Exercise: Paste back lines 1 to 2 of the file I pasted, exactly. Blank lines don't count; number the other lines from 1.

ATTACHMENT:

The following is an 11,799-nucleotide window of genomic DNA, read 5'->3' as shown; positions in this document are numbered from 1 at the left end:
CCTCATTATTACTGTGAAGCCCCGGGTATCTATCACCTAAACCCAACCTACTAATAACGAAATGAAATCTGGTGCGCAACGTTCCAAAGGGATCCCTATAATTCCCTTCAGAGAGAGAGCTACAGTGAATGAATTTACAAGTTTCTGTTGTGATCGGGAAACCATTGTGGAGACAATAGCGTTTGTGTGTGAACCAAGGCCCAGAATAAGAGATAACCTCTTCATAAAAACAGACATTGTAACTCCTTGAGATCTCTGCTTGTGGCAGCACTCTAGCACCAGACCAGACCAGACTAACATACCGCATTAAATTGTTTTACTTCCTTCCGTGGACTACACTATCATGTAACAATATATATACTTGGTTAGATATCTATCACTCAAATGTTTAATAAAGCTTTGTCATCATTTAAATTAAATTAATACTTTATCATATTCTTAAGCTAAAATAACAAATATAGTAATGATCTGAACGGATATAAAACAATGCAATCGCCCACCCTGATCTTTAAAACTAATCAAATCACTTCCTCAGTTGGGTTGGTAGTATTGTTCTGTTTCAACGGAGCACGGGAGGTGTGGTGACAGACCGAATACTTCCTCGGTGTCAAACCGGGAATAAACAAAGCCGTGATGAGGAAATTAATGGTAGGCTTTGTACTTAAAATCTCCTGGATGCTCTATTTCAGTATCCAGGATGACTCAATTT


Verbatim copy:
The following is an 11,799-nucleotide window of genomic DNA, read 5'->3' as shown; positions in this document are numbered from 1 at the left end:
CCTCATTATTACTGTGAAGCCCCGGGTATCTATCACCTAAACCCAACCTACTAATAACGAAATGAAATCTGGTGCGCAACGTTCCAAAGGGATCCCTATAATTCCCTTCAGAGAGAGAGCTACAGTGAATGAATTTACAAGTTTCTGTTGTGATCGGGAAACCATTGTGGAGACAATAGCGTTTGTGTGTGAACCAAGGCCCAGAATAAGAGATAACCTCTTCATAAAAACAGACATTGTAACTCCTTGAGATCTCTGCTTGTGGCAGCACTCTAGCACCAGACCAGACCAGACTAACATACCGCATTAAATTGTTTTACTTCCTTCCGTGGACTACACTATCATGTAACAATATATATACTTGGTTAGATATCTATCACTCAAATGTTTAATAAAGCTTTGTCATCATTTAAATTAAATTAATACTTTATCATATTCTTAAGCTAAAATAACAAATATAGTAATGATCTGAACGGATATAAAACAATGCAATCGCCCACCCTGATCTTTAAAACTAATCAAATCACTTCCTCAGTTGGGTTGGTAGTATTGTTCTGTTTCAACGGAGCACGGGAGGTGTGGTGACAGACCGAATACTTCCTCGGTGTCAAACCGGGAATAAACAAAGCCGTGATGAGGAAATTAATGGTAGGCTTTGTACTTAAAATCTCCTGGATGCTCTATTTCAGTATCCAGGATGACTCAATTT